By Jennifer Ives
Imagine, if you will, the advent of the mass-produced camera. Throughout the 19th century, thousands of ordinary citizens were suddenly able to afford their very own cameras, and Americans turned into shutterbugs overnight.
Despite having no blogs to share their passions on and no Instagram in order to post their finest works on, people across the country were taking photos of the same exact things. And a certain man named Peter J. Cohen noticed this.
Over the years, Mr. Cohen has purchased, rescued, and collected over 50,000 snapshots from the 1800s, from garage sales, friends, Ebay, and antique dealers, and now 300 carefully selected and curated shots are available for viewing in the MFA.
Titled “Unfinished Stories,” this collection tells a tale of common themes and imagery, sorted as it is by often unexpected criteria, such as “double exposure,” “hula madness” and “photographers shadows.”
Displayed in shared frames according to Mr. Cohen’s occasionally eccentric thematic organization, the 300 snapshots span an entire hallway, representing a step back into a century that was a pivotal turning point in so many ways.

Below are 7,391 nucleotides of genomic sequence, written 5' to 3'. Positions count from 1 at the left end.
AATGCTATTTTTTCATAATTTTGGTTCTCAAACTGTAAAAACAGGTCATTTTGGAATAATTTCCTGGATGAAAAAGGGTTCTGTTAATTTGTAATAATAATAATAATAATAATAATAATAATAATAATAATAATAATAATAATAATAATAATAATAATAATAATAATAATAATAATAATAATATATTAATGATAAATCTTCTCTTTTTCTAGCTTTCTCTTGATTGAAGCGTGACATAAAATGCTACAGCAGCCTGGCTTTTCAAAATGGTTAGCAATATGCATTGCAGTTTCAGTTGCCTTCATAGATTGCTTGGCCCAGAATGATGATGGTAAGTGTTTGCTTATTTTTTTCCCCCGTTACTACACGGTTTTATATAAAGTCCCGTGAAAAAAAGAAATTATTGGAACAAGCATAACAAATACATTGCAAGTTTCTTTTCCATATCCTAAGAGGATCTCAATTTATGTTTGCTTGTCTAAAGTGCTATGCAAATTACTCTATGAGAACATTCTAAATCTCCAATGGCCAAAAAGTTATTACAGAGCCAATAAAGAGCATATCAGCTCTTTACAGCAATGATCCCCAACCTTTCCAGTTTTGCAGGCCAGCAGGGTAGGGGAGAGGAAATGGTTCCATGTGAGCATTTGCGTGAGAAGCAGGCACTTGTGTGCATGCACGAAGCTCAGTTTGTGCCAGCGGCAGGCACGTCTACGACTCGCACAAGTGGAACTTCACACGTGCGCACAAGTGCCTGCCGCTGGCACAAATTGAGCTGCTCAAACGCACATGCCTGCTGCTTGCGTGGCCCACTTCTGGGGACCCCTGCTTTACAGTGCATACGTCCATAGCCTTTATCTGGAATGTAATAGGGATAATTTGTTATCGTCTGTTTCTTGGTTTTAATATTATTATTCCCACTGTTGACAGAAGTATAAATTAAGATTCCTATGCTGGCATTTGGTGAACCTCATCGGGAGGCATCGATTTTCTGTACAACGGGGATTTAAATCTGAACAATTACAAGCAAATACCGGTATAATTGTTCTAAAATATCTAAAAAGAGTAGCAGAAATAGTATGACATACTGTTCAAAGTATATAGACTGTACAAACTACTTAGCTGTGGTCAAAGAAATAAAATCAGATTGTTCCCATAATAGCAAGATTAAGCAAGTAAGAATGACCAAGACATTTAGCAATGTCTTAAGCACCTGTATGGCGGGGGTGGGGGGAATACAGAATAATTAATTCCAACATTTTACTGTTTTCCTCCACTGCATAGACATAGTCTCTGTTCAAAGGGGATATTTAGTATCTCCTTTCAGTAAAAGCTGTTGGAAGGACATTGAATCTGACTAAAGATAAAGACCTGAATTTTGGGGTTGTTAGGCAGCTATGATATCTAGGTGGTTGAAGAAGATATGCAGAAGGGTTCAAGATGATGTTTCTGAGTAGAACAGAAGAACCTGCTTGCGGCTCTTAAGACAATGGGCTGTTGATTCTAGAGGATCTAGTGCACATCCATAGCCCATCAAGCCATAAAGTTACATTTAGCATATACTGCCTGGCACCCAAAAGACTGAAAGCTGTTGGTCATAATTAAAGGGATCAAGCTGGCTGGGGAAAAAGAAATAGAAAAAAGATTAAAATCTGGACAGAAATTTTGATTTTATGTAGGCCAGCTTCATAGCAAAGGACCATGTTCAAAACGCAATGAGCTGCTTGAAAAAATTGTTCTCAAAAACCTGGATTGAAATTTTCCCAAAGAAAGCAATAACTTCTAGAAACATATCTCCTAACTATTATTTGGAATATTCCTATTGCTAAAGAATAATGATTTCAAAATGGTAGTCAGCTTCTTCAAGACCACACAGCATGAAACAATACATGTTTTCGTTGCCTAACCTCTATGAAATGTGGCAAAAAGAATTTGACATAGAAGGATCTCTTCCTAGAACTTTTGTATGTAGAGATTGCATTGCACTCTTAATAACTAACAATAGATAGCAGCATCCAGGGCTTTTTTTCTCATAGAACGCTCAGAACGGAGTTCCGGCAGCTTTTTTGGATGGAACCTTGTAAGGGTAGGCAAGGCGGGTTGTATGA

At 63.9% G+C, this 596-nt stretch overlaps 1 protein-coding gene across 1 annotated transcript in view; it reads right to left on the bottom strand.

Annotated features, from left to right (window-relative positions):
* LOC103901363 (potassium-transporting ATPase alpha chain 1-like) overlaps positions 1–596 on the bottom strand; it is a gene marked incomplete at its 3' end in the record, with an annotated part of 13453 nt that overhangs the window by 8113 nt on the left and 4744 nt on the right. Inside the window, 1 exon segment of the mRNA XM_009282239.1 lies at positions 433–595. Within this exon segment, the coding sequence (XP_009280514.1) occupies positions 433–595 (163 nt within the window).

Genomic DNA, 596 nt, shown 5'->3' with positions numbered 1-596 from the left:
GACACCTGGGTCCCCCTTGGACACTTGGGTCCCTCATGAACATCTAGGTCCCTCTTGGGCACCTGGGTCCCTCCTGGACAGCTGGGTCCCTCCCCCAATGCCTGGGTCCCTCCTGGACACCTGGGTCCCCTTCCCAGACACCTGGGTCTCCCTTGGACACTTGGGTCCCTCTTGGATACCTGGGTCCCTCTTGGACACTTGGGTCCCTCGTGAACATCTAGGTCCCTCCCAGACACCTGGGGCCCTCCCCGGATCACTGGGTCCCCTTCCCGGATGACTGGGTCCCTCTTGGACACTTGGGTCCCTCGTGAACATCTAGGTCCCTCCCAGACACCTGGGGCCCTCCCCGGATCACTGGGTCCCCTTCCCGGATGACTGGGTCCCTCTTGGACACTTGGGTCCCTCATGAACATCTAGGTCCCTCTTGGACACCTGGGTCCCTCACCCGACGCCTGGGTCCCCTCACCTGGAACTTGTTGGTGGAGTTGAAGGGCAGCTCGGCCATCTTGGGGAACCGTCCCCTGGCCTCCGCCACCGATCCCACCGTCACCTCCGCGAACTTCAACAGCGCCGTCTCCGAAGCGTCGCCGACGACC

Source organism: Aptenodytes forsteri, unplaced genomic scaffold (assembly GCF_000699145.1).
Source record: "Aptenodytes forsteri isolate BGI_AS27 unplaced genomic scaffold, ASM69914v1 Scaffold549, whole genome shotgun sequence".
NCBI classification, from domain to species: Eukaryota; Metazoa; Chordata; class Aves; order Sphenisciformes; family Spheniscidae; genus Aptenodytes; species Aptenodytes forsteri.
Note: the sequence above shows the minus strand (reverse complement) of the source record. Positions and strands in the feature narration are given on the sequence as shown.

From the fall of the Holy Roman Empire to the Industrial Revolution, these photos are not focused perfectly on these pivotal moments. Instead, they capture the true essence of the century: the average citizen’s children, possessions, triumphs and selfies aplenty.
Running until Feb. 21, 2016, “Unfinished Stories” is a magnificently immersive step into our collective pasts, and a surprisingly thoughtful insight into the passions and interests that excite and connect us all.
Since the MFA is free to Simmons students with a college ID and only a four or so minute walk away, “Unfinished Stories” is the perfect lunch time or study break to take, large enough to encompass the sheer breadth of material that exists, and at the same time slim enough to all be seen in one trip. This is one collection to definitely keep in mind as finals approach and quiet spaces for reflection become more limited.